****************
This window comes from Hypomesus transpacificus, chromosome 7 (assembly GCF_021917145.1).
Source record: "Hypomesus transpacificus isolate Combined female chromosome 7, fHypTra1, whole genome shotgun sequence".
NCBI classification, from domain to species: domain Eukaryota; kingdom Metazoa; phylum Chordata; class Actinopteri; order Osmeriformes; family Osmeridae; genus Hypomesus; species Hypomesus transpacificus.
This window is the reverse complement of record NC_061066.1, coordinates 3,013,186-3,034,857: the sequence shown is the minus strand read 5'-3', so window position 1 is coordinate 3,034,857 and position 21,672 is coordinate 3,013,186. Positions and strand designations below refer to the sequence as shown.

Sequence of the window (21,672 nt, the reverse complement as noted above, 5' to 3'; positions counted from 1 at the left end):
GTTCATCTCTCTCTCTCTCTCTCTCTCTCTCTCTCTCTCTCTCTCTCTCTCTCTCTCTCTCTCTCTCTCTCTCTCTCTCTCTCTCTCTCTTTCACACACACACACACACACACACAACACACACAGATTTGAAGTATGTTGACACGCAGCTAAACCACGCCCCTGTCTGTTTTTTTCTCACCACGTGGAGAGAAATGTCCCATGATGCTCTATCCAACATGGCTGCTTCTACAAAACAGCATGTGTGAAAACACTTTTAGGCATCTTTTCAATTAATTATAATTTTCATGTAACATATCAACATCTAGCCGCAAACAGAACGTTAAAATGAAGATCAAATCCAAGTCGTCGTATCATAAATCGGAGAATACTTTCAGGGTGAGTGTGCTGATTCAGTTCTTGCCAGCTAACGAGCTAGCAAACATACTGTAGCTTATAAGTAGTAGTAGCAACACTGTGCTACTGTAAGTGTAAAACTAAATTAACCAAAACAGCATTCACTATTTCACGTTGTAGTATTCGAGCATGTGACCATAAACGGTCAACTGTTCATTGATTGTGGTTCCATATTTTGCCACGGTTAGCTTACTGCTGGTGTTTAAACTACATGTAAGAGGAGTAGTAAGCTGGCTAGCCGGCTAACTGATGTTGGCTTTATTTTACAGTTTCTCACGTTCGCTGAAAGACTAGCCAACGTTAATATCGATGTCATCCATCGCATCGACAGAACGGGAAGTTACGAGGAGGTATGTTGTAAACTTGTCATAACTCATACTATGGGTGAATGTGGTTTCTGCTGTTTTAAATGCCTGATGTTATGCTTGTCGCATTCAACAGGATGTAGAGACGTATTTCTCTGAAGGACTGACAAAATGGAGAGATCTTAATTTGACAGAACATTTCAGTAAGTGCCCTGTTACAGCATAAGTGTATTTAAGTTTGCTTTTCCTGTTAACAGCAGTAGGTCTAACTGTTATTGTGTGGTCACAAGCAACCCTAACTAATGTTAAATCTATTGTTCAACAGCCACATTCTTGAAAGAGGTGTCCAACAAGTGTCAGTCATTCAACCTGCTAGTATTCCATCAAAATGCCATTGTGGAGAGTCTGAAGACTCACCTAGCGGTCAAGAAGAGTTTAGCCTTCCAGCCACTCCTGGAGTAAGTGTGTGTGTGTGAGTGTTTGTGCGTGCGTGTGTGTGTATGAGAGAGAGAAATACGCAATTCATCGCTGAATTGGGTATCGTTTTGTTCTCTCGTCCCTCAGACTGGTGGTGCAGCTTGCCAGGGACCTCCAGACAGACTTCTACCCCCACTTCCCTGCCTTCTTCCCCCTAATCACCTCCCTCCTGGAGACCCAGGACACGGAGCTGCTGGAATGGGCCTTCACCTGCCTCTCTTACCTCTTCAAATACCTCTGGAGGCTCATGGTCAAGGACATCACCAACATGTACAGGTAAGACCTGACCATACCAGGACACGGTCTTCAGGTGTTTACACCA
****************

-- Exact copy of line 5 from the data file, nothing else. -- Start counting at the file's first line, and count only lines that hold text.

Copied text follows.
Sequence of the window (21,672 nt, the reverse complement as noted above, 5' to 3'; positions counted from 1 at the left end):